• This trope is how Earth-X (an alternate timeline of the DC Universe where World War II was still going on in the present day, and the Nazis had conquered almost everyone except the USA) got its name: the original creators wanted to call it Earth-Swastika (only using the symbol rather than the word). Julius Schwartz, the editor, rubbed out the arms of the swastika to make it an X, and stated that there would never be an Earth-Swastika at DC as long as he had anything to say about it. Ironically, both Schwartz and the curators who wanted the swastika were ethnically Jewish.
  • Subverted with the German superheroine Iron Cross. During a fight with some Neo-Nazis in All-New Invaders, she defends her choice of name by pointing out that the Iron Cross as a symbol predates the Nazis, and has nothing to do with their hateful views or actions.
  • The League of Extraordinary Gentlemen is a Massive Multiplayer Crossover where Adenoid Hynkel from The Great Dictator exists in place of Hitler. Here the fictional Tomainia's "Double Cross" flag is used in place of a swastika.

    Computer Software 
  • Around 2004 Microsoft pushed a critical Update 833407 to MS Office 2003 through Windows Update. The description read: This item updates the Bookshelf Symbol 7 font included in some Microsoft products. The font has been found to contain unacceptable symbols. After you install this item, you may have to restart your computer. Three symbols are removed from the font: two swastikas, and one star of David.

    Fan Works 
  • The Hellboy fan/photo comic Abe and Kroenen uses action figures of said characters. One of Kroenen's figurines is from the beginning of the movie and omits the white circle and black swastika from his red armband (he gets to keep his hat and Badass Longcoat).

    Films — Live-Action 
  • Godzilla Raids Again: The nightclub scene includes stock footage of an actual Japanese stage show. This would be fine as far as it goes... except that the performance was very painfully obviously taken from pre-1945 propaganda footage, complete with draped Imperial Japanese, Fascist Italian and Nazi German flags. This predictably causes problems for most everybody who wants to release or air the film today. Most times, they superimpose a black or grey disc over the swastika and call it good... which invariably fails as the disc is stationary while the film has the traditional jitter.
  • The Richard Burton film Bluebeard (1972) is set in Austria in the 1930s, and the title character is seen wearing what looks like a rather goofy-looking workaround for the swastika, but it is in fact a real-life symbol that represented the Fatherland Front, a fascist group that did rule Austria in the 1930s before Austria was annexed by Nazi Germany. (Nazi Germany's desire to annex Austria is why they ironically, despite being fascist, were fervently anti-Nazi.) Why this retelling of the Bluebeard legend was given such a Setting Update is anybody's guess. That being said, outside the insignia, Bluebeard and his group seems to try to look more like the Nazis, since their standard resembles the Nazi flag more than the Fatherland Front's actual flag.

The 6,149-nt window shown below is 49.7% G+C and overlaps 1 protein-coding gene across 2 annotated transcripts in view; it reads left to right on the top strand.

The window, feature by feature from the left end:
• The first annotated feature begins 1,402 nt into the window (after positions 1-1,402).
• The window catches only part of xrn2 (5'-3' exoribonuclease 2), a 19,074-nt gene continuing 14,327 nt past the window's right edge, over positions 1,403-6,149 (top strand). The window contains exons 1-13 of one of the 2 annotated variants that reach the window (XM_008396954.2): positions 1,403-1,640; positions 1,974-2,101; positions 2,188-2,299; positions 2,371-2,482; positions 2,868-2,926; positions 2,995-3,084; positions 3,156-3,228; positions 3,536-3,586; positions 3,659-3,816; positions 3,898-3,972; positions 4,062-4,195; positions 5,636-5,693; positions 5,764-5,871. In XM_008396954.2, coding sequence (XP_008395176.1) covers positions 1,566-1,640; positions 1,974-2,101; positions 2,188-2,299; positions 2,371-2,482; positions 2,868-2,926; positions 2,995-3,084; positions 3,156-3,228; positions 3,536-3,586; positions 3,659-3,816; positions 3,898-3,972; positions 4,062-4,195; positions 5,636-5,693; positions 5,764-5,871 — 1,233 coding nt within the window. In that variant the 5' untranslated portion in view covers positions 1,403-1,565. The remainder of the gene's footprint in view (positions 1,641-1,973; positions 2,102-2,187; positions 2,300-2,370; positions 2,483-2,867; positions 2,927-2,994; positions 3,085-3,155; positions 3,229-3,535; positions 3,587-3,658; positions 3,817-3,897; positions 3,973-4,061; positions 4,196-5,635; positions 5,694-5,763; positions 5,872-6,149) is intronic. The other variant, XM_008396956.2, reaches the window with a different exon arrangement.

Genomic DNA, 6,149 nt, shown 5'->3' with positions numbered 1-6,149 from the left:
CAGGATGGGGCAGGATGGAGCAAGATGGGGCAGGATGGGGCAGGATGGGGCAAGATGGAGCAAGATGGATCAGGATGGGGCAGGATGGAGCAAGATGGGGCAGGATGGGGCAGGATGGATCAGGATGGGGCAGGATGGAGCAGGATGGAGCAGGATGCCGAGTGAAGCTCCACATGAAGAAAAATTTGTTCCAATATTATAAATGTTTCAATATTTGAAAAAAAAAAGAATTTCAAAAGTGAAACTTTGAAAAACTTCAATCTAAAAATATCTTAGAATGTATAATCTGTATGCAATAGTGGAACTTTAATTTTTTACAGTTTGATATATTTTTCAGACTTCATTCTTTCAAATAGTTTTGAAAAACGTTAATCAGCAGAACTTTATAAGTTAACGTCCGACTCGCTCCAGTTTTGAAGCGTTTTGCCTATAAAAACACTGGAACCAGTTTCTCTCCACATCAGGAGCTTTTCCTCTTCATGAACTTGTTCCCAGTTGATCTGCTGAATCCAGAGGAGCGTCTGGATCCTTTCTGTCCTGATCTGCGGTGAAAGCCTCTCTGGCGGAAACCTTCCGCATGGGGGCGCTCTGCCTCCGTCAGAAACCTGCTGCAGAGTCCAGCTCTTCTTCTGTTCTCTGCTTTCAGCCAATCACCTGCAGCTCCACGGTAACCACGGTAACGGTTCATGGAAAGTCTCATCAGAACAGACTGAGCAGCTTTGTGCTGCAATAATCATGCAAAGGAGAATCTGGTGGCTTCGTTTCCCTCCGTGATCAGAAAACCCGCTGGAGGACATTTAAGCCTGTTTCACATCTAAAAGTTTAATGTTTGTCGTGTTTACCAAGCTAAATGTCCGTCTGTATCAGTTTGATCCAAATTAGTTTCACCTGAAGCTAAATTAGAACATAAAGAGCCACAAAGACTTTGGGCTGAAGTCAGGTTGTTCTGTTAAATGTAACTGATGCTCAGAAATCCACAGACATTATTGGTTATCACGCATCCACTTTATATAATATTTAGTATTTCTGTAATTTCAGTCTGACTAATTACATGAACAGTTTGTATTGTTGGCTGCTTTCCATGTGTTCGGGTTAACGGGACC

• The third Harry Palmer film, Billion Dollar Brain, has its main villain in the demented, Communist-hating General Midwinter and his private army. The logo on Midwinter's oil tankers, placing an 'M' directly over a 'W', seems deliberately meant to resemble a swastika.
  • There are swastikas aplenty in The Producers, although it's to be expected given that their scheme hangs on a play called Springtime for Hitler. But they don't just have them, they make jokes about them too, which probably not just averts this trope but stomps all over it.
    Carmen Ghia: May I take your hats, your coats, and your swastikas?
    • This is understandable, considering the play is supposed to be as horrifically offensive as possible.
    • The German version of The Producers has swastikas too. The musical itself was not modified but in every piece of advertisement they replaced it with a pretzel.
    • Mel Brooks has stated that his intention with shenanigans like The Producers is to make Hitler so ridiculous that no one can take him seriously anymore. Given what a Large Ham Der Fuhrer was, it's not exactly a gargantuan challenge.
    Liebkind: You made ze Fuehrer look like a fool!
    Bialystock and Bloom: He didn't need our help!
  • An early example of this appeared in 1936's Charlie Chan At The Olympics, which were, of course, held in Berlin that year; all the numerous swastikas that appear (including on The Hindenburg) are carefully blotted out.
  • The Judean People's Front Suicide Squad in Monty Python's Life of Brian march around speaking in hacked up German accents wearing a swastika intertwined with a Star of David on their heads. A rare deleted scene (you can find it on some versions of the DVD) has Brian talking to the leader of the squad, Otto, who tells him that their mission is to create a 'pure Jewish society' without all the "gypsies and gays and suchlike".
  • When Sin City was released in France and other parts of Europe, scenes were edited to remove any trace of Miho's specialized shuriken because it resembled a swastika. Amusingly, in the German version, they aren't censored.
  • Averted in A Foreign Affair, which is set in postwar Berlin. It even jokes about it with a former Hitler Youth who can't stop drawing swastikas wherever he goes.